Whatever you fly these days, you'll be needing plenty of these!
Servo extension leads can be purchased from most retailers but in my experience, only in limited pre-set lengths. Now while these are perfectly fine for most people, if like me, you have to have things 'just so', then why not make your own?
Before I start, I'm well aware that in this hobby, if there are 10 ways to do something there will be 20 opinions. What follows then is what I do, a method that's served me well for the past 7 years or so.
2. The knowledge and confidence to do so
3. Practiced the technique
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Why make your own? Well not just to save money, in fact the initial first few will cost more than the ready-made alternatives essentially through having to buy the tools and materials required. For me it's a case of having the correct length for the run, and as we will see later, the correct plug/socket to make life easier at the patch.
This crimp tool comes with the Al's Hobbies starter kit.
Cable – Cable comes in two colour types JR & Futaba and in several sizes. Long servo runs with small cable can mean that you wont be able to draw enough current to drive the servo, or hold the servo against the forces in flight. For this reason you will need to at least match the extension lead cable with the same cable as used on the servo. As a rule of thumb I would say it is fine to use cable that's larger than fitted to the servo (I do); but it's not recommended you use smaller.
There's plenty of cable to choose from, try and match the thickness to that of the servo. If in doubt go large, not small.
Plugs and sockets – there are many suppliers for these but buy those that match your equipment, if in doubt use JR as they are more universal (see list at the end).
HOW WE DO IT
First, measure the length of extension you will need, if it's for wing mounted ailerons then cut 2 lengths the same. I tend to make one end, fit it to the servo and then make off the other end to suit, with a little bit of slack.
Once you have your length, unravel the wire or tear the strands apart so you have some (small) length to work with. This is where the twisted cable comes into its own in that you can unravel more than you need knowing that you can twist it together again.
Decide if the end you are wiring is a plug or socket and use the correct terminals.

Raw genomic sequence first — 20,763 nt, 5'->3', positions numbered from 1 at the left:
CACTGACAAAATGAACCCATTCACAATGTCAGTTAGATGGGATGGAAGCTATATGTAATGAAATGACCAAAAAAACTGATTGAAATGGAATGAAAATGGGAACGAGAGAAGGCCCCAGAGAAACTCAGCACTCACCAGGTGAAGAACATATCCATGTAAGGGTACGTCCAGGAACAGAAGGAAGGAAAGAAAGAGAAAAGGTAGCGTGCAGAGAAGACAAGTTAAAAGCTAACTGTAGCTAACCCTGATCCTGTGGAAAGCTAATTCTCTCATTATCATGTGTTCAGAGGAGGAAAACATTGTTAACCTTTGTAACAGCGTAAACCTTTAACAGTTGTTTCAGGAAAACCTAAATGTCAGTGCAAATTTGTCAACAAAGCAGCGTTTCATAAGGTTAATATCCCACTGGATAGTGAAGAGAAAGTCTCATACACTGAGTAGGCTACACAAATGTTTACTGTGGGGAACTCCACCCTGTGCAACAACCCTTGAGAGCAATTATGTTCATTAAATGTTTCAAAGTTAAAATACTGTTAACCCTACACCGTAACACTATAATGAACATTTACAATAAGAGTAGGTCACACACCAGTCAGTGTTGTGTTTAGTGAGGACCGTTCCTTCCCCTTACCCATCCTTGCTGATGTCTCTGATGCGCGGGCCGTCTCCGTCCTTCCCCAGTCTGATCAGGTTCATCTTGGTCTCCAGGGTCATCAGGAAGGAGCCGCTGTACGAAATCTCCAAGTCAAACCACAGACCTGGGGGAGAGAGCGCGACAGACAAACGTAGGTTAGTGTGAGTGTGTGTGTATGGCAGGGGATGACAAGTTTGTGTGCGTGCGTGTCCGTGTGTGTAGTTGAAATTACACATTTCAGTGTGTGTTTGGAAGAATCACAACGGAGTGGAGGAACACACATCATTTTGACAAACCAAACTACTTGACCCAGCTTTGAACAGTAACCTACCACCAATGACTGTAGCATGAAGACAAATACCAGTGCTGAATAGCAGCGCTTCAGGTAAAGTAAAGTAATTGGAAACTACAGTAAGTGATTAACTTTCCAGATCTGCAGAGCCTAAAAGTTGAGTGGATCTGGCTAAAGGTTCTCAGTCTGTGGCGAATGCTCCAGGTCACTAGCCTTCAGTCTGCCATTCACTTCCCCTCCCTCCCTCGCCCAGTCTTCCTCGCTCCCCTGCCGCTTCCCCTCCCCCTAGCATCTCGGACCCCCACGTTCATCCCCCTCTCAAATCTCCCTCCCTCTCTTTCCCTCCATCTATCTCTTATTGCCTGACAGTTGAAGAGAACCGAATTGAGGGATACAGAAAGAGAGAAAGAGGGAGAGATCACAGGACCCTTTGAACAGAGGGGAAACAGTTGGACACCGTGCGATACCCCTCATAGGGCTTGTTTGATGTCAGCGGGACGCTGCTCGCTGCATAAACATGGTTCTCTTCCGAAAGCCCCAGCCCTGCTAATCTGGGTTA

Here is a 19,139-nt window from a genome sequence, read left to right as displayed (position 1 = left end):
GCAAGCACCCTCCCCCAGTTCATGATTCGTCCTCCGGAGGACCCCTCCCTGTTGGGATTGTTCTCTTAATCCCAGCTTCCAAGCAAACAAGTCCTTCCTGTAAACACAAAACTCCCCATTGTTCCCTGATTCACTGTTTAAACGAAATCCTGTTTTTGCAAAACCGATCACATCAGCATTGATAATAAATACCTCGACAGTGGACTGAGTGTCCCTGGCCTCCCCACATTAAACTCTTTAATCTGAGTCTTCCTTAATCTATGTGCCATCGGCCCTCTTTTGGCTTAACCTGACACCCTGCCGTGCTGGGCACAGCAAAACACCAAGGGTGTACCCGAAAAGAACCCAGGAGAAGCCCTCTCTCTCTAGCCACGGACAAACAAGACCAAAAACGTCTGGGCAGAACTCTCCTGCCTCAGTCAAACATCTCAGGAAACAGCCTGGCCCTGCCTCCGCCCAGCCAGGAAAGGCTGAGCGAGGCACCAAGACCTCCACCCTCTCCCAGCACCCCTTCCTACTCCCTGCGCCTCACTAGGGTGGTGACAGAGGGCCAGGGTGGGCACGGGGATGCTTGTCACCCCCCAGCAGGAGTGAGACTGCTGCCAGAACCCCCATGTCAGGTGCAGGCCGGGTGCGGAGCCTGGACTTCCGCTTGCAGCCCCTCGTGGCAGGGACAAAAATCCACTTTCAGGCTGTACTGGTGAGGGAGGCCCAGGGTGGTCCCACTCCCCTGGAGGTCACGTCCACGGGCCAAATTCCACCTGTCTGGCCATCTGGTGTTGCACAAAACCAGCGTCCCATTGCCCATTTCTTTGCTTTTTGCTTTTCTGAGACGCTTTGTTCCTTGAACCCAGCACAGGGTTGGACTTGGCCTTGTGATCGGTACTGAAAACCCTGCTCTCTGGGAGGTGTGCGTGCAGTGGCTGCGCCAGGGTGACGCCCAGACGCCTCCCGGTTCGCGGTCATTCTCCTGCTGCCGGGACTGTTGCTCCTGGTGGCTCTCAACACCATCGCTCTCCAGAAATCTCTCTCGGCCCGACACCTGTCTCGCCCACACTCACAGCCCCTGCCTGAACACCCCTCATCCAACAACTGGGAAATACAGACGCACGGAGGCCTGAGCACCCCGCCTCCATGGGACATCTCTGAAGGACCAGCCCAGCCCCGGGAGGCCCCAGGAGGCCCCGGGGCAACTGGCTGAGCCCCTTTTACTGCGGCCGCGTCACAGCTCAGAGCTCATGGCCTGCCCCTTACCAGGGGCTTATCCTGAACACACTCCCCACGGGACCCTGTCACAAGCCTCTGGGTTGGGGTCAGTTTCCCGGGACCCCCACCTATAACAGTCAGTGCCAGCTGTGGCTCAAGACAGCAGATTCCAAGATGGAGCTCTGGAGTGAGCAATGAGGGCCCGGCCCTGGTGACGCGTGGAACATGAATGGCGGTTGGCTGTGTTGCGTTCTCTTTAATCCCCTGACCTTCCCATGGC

The terminals have 2 different grips, strain relief for the insulation and electrical joint for the wire, it is important that you insert the wire such that each is in it propper position, as shown in Pic.4.
Pic.4 – It's important to have the wire in the correct position.
Care must be taken to insert the terminal into the crimp tool the right way round, (refer to the instructions that come with your crimpers). Once you have applied full pressure which usually means squeezing the crimp tool together as hard as you can, the terminal will be very tight in the tool, some gentle easing is required to release the terminal and once out, give it a good tug to check it is secure.
Better quality crimp tools have a ratchet that you have to squeeze beyond to release the crimp head, this ensures that enough pressure is applied to make the termination properly.
Once done it should look something like this (Pic 6).
Pic.6 – Crimped and ready to slide into the casing.
Fit your plastic plug casing to suit, taking care to insert the terminals, not only in the right positions (refer to an already wired servo lead here) but also the right way round so that the catch on the case engages with the terminal. Give a final tug to check security.
SPECIAL PLUGS AND SOCKETS
This is where being able to make your own leads really comes into its own. A lot of models these days use a servo in each wing, which means 2 sets of servo wire to go into the receiver, imagine having a servo for each aileron and flap, that's 4 sets of servo wires (12) wires!
Some of the products available from Ashloc.
What you do is remove the terminals from your servos (unfortunately they are not compatible with the Ashtek cases) and follow the instruction above.
Pic.9 – The E Blaster connector.
I've also rewired servos and just terminated with a plug, but care must be taken when dismantling a servo. Be aware also that you may void any warranty in doing so.
Long cable runs can, in some circumstances, pick up noise which can find its way into the receiver and cause glitching. A common method to eliminate this is to use ferrite rings at the receiver end. Wrapping the servo wires around ferrite cores a few times cancels out this noise. Its easy to fit ferrites before you fit the cases but don't forget to leave extra cable for the ferrite when cutting the lengths.
Well, that's it. I do hope this has helped show that with a little practice, you too can be making bespoke extension leads, saving money and making life easier.
www.robotbirds.co.uk (see Shopping Partners link on this site)
www.alshobbies.com (see their advert on this page)
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